There are several other tips we might add to Lewis’ list. If you’re in the UK, agricultural vehicles avoid a certain amount of tax on their fuel, so becoming a farmer could save you money (and, of course, lose you it in other ways). You might be tempted to throw some magic potion, magnets or shiny beads into your tank in the hope of saving a few pennies. Don’t be. From a chemist’s perspective, I’d like to emphasise that drivers should avoid all such scams including so-called catalysts, magnetic gizmos, and shiny beads. Crystals, Reiki, and homeopathic remedies don’t work to fix human bodies, equally they are not going to let you squeeze extra juice from your car.

Some observers suggest switching to compressed gas vehicles, hybrids, electric, and fuel cells etc. These are all well and good, although on the whole simply displace pollution elsewhere in terms of the fuels they use. However, the enormous overall energy and financial cost of replacing even an old car is far, far greater even than maintaining an old banger (lemon).

Finally, here is the killer tip on how to save money on gas – walk or use a bicycle. Aside from the costs of extra carbs you’ll need to sustain you for the journey and the marginal increase in laundry costs for your Lycra cycling shorts, the broader outlook is for an almost 100% fuel saving. Of course, if you commute fifty miles a day, you’re going to have to set the early morning alarm just a little bit earlier to arrive at work on time, but just think of all those poor suckers paying $10 a gallon and listen to the dawn chorus and you’ll feel a whole lot better.

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16 thoughts on “Save Gas”

  1. The ideas in this article are pretty good. In my opinion, the most important things to do are change the air filter, keep your tires inflated correctly, remove excess weight from your trunk and passenger seats, and keep your vehicle tuned up.

  2. One additional way to save gas, if you’re packing a few pounds would be to park your car a mile from home and jog to it each morning and evening before hitting the highway, that way you’ll lose some of the lard as well as saving gas. Moreover, once you’ve actually lost those extra pounds, when you drive your car it will have less weight to carry and so run more efficiently.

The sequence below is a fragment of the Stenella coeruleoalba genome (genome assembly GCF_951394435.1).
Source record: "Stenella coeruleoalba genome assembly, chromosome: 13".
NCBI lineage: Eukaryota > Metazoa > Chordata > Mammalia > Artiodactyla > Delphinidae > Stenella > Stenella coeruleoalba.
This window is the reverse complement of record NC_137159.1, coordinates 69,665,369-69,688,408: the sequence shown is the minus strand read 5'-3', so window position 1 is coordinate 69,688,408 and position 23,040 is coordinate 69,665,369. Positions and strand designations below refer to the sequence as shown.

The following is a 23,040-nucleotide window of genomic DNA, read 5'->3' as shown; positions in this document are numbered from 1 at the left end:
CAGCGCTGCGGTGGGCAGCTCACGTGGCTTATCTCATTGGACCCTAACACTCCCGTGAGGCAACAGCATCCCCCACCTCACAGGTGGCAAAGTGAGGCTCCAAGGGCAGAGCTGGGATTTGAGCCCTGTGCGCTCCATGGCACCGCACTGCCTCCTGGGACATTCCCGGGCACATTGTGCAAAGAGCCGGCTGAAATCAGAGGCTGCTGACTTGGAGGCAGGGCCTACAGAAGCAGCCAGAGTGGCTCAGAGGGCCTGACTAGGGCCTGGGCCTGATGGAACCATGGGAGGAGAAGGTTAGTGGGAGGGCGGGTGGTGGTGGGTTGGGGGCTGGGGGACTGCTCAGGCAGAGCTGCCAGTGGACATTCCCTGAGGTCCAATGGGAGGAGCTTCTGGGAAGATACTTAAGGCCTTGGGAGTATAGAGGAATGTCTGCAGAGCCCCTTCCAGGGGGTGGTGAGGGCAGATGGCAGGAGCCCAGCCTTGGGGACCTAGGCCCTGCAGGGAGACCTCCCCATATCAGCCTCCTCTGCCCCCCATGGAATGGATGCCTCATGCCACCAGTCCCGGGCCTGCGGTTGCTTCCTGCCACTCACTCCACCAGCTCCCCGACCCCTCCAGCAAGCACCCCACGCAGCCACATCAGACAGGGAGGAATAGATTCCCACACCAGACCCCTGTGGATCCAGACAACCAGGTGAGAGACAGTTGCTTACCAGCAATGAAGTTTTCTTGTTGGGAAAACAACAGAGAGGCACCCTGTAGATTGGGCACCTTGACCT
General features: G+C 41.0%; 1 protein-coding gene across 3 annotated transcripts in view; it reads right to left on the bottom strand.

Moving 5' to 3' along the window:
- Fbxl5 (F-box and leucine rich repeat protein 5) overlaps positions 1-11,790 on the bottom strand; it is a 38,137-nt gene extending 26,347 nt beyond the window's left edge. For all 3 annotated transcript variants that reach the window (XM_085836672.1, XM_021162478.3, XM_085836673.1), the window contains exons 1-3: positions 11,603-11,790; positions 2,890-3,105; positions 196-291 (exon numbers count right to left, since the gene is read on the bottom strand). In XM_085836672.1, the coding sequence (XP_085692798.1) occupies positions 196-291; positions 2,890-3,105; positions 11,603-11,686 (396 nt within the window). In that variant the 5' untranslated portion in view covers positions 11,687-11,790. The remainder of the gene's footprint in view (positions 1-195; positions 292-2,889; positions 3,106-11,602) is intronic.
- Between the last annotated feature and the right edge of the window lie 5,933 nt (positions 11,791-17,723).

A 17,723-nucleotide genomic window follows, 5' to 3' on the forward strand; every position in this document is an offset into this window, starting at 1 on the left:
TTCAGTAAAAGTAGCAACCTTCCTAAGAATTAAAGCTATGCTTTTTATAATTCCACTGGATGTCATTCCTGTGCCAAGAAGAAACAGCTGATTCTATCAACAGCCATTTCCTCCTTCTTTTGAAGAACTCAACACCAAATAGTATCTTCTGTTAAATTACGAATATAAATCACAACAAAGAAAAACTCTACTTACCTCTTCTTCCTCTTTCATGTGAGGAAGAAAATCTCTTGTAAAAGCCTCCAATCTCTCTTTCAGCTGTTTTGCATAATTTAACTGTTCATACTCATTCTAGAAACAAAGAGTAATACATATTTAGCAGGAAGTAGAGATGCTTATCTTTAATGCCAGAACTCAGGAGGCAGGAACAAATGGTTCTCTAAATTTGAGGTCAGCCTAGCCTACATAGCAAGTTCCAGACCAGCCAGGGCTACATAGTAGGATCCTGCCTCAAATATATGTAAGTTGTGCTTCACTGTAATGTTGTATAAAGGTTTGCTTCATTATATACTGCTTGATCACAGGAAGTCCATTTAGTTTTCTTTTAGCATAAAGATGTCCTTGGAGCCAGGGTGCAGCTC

3. Petrol Rules. I work for a company that manages and tracks gift cards, and I’ve been following ways to save money on gas on savvywallet.com. One way to save money on gas is to buy discounted gas cards online. I save gas by converting my car to run off waste vegetable oil. I haven’t paid for gas since January and I’m loving it. If you’re interested you can check out my car on austinchu.wordpress.com.

  4. Nice one John, supports what I was arguing with Dr Burke. Certainly, with the engine idling it’s equivalent to driving the number of miles in distance as time spent idling, coasting is just idling while travelling, so definitely a waste. There is an argument in some parts of the world, that while stuck in traffic one should switch off the ignition to save fuel and cut down fuel. Sounds good in theory, but some big diesel engines waste a lot of energy starting and stopping, not to mention the potential for coking up and the damage caused by constant temperature fluctuations on metals, alloys, and ceramics. Each component damaged and requiring replacement is yet more energy, resources, and money wasted.

  5. Driving on over-inflated tires is as dangerous as driving on under-inflated tires. In the first instance, the tires do not have the traction for which they were engineered and manufactured. In the second case, overheating can occur, shortening the tire’s life or even possibly causing a catastrophic failure.

    Driving in neutral (i.e., coasting) is illegal almost everywhere in the U.S. and probably Europe. The theory is that if the engine is needed in some emergency situation, one must first engage the transmission which is a time consuming one-step or two-step process — and the driver may accidentally engage the wrong gear. There is some who say that this process causes undue wear on the transmission and/or clutch system. Also, this encourages speeding (acquiring enough momentum to make it part of the way up the next hill.)